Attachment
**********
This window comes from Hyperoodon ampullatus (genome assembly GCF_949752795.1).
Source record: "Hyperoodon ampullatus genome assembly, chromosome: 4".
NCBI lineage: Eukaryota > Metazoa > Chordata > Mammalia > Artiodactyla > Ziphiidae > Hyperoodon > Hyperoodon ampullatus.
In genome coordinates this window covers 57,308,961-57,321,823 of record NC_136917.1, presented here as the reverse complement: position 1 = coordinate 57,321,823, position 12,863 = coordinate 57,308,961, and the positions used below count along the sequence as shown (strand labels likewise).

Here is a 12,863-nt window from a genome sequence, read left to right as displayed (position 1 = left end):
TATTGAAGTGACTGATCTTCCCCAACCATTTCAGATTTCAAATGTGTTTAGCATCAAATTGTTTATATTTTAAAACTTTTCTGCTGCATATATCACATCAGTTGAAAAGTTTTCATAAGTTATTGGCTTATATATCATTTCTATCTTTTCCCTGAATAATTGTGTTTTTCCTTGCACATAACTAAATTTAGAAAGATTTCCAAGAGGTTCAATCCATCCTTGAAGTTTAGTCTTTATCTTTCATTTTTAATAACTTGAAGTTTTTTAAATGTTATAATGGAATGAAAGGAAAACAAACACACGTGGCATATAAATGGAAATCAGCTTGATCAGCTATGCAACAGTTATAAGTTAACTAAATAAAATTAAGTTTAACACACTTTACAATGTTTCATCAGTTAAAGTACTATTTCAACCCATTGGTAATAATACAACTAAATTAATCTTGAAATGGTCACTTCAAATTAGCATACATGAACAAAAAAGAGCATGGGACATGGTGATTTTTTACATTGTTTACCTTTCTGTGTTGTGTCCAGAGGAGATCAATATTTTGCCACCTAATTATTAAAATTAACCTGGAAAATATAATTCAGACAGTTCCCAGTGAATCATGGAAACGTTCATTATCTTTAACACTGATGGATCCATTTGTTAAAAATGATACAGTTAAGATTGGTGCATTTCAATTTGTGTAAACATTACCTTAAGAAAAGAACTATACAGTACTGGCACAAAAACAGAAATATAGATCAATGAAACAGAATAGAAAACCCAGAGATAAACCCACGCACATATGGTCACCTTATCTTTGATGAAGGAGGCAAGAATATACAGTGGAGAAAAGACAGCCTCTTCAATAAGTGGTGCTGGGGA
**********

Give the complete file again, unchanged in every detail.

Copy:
This window comes from Hyperoodon ampullatus (genome assembly GCF_949752795.1).
Source record: "Hyperoodon ampullatus genome assembly, chromosome: 4".
NCBI lineage: Eukaryota > Metazoa > Chordata > Mammalia > Artiodactyla > Ziphiidae > Hyperoodon > Hyperoodon ampullatus.
In genome coordinates this window covers 57,308,961-57,321,823 of record NC_136917.1, presented here as the reverse complement: position 1 = coordinate 57,321,823, position 12,863 = coordinate 57,308,961, and the positions used below count along the sequence as shown (strand labels likewise).

Here is a 12,863-nt window from a genome sequence, read left to right as displayed (position 1 = left end):
TATTGAAGTGACTGATCTTCCCCAACCATTTCAGATTTCAAATGTGTTTAGCATCAAATTGTTTATATTTTAAAACTTTTCTGCTGCATATATCACATCAGTTGAAAAGTTTTCATAAGTTATTGGCTTATATATCATTTCTATCTTTTCCCTGAATAATTGTGTTTTTCCTTGCACATAACTAAATTTAGAAAGATTTCCAAGAGGTTCAATCCATCCTTGAAGTTTAGTCTTTATCTTTCATTTTTAATAACTTGAAGTTTTTTAAATGTTATAATGGAATGAAAGGAAAACAAACACACGTGGCATATAAATGGAAATCAGCTTGATCAGCTATGCAACAGTTATAAGTTAACTAAATAAAATTAAGTTTAACACACTTTACAATGTTTCATCAGTTAAAGTACTATTTCAACCCATTGGTAATAATACAACTAAATTAATCTTGAAATGGTCACTTCAAATTAGCATACATGAACAAAAAAGAGCATGGGACATGGTGATTTTTTACATTGTTTACCTTTCTGTGTTGTGTCCAGAGGAGATCAATATTTTGCCACCTAATTATTAAAATTAACCTGGAAAATATAATTCAGACAGTTCCCAGTGAATCATGGAAACGTTCATTATCTTTAACACTGATGGATCCATTTGTTAAAAATGATACAGTTAAGATTGGTGCATTTCAATTTGTGTAAACATTACCTTAAGAAAAGAACTATACAGTACTGGCACAAAAACAGAAATATAGATCAATGAAACAGAATAGAAAACCCAGAGATAAACCCACGCACATATGGTCACCTTATCTTTGATGAAGGAGGCAAGAATATACAGTGGAGAAAAGACAGCCTCTTCAATAAGTGGTGCTGGGGA